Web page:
Bigger, better, faster, stronger

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Nowadays, it often seems – apart from money – there is only one goal left: getting to the top. But in this insane race it’s sometimes hard to keep up. A lapse of concentration or even being tired is just not part of the plan. You want to be on the top of your game every single day. And if a good night’s sleep and eating healthy isn’t enough anymore to recharge your batteries, there’s still Ritalin.

The medicine was originally created to help kids with difficulty in concentration. In the USA the pills have been popular for quite some time – with students who otherwise wouldn’t be able to handle their workload or workaholics with overly busy schedules. The drug that helps calm down nervous kids has a welcome side-effect for adults: It reduces negligible brain activities and thus helps pooling all concentration by stimulating the brain chemical dopamine (see here). Additionally, Ritalin lures its users with the fact that it isn’t addictive – at least not in a physical way. To which extent the mind gets used to nonstop performing and never having to take a break, well, that’s another story. The reason why voices against the use of Ritalin are being raised increasingly is of ethical nature. If doping in sport is illegal, why should it be legit in everyday life? What about those who aren’t willing to manipulate their brain’s performance – will they just fall by the wayside? In what kind of society do we live in where only the doped manage to keep up?

Disorders like burnout and the growing Ritalin fanbase are among the results of a world whose mantra reads ‘bigger, better, faster, stronger’. Oftentimes, that’s where the much-loved work-life-balance begins to totter.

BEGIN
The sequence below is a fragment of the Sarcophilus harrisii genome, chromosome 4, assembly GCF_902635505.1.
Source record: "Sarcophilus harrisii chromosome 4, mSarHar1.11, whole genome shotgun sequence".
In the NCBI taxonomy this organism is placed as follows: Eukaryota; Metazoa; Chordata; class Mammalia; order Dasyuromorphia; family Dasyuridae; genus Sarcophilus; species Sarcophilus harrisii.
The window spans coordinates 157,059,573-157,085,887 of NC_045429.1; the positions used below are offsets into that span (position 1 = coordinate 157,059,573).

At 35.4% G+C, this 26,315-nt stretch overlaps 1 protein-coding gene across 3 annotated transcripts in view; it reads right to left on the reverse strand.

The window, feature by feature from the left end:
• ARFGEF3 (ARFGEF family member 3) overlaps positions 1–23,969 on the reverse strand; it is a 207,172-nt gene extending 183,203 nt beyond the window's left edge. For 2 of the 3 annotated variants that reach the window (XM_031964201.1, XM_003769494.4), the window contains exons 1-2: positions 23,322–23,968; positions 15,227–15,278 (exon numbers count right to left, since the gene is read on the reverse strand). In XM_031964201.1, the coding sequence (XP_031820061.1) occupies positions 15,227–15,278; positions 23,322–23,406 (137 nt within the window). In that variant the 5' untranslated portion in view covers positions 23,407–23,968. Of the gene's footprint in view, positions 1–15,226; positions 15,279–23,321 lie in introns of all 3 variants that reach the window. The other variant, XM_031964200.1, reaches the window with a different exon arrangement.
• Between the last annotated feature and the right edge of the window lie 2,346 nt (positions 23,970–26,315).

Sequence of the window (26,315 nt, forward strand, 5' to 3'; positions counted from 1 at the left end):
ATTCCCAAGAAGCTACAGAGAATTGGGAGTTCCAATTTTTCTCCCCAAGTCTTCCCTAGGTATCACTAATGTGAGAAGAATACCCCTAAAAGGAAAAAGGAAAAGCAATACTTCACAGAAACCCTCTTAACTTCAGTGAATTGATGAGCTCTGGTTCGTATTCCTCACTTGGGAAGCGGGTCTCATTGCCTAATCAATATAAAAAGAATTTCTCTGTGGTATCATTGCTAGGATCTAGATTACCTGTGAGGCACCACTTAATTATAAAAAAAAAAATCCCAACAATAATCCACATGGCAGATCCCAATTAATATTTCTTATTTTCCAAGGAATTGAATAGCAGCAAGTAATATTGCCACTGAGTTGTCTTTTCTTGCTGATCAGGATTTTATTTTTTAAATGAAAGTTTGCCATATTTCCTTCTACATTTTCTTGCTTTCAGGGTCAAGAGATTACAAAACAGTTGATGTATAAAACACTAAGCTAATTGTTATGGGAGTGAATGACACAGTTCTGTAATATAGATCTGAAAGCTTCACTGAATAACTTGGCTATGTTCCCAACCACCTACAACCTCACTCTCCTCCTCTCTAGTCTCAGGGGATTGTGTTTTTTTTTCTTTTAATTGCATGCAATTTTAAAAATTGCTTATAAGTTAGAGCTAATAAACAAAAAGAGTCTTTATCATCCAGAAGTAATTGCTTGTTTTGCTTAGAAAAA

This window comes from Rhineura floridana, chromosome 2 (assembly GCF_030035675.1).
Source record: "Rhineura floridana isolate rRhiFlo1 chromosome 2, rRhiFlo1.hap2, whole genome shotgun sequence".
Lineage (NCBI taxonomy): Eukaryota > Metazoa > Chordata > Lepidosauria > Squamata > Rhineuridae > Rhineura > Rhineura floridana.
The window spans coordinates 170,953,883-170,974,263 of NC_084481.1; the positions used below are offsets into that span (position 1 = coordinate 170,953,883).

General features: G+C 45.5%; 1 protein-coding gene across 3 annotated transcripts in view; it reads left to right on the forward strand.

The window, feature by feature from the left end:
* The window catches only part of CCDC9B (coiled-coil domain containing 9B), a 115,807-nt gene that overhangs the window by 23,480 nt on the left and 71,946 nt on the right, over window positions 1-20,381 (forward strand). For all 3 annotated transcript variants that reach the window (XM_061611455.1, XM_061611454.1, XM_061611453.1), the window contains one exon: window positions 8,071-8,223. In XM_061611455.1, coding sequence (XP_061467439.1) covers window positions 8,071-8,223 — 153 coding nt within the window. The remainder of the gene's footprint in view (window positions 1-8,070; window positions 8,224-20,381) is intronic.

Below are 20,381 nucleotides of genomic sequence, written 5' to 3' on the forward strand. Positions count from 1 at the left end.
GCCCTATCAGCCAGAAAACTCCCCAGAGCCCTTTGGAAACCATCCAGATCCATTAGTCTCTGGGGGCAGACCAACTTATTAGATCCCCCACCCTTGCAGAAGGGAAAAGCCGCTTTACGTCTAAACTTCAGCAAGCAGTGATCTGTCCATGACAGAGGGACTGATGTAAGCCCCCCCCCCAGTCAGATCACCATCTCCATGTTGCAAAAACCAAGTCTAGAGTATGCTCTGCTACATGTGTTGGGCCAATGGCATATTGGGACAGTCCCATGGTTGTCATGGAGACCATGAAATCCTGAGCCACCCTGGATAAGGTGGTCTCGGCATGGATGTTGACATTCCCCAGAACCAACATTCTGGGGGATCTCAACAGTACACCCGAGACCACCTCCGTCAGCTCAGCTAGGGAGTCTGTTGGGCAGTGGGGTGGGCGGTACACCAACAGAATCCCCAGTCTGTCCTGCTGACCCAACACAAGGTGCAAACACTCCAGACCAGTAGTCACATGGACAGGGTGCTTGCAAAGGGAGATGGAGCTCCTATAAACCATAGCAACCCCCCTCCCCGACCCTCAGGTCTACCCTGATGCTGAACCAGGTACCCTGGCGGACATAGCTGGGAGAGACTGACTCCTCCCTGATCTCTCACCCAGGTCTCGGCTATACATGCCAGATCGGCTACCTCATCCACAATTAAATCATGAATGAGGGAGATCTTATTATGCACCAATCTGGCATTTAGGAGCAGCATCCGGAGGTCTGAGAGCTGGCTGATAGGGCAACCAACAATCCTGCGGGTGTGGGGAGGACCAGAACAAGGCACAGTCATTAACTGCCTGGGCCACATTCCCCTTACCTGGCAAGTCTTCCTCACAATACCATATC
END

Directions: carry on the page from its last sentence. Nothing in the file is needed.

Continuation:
Nowadays, it often seems – apart from money – there is only one goal left: getting to the top. But in this insane race it’s sometimes hard to keep up. A lapse of concentration or even being tired is just not part of the plan. You want to be on the top of your game every single day. And if a good night’s sleep and eating healthy isn’t enough anymore to recharge your batteries, there’s still Ritalin.

The medicine was originally created to help kids with difficulty in concentration. In the USA the pills have been popular for quite some time – with students who otherwise wouldn’t be able to handle their workload or workaholics with overly busy schedules. The drug that helps calm down nervous kids has a welcome side-effect for adults: It reduces negligible brain activities and thus helps pooling all concentration by stimulating the brain chemical dopamine (see here). Additionally, Ritalin lures its users with the fact that it isn’t addictive – at least not in a physical way. To which extent the mind gets used to nonstop performing and never having to take a break, well, that’s another story. The reason why voices against the use of Ritalin are being raised increasingly is of ethical nature. If doping in sport is illegal, why should it be legit in everyday life? What about those who aren’t willing to manipulate their brain’s performance – will they just fall by the wayside? In what kind of society do we live in where only the doped manage to keep up?

Disorders like burnout and the growing Ritalin fanbase are among the results of a world whose mantra reads ‘bigger, better, faster, stronger’. Oftentimes, that’s where the much-loved work-life-balance begins to totter.

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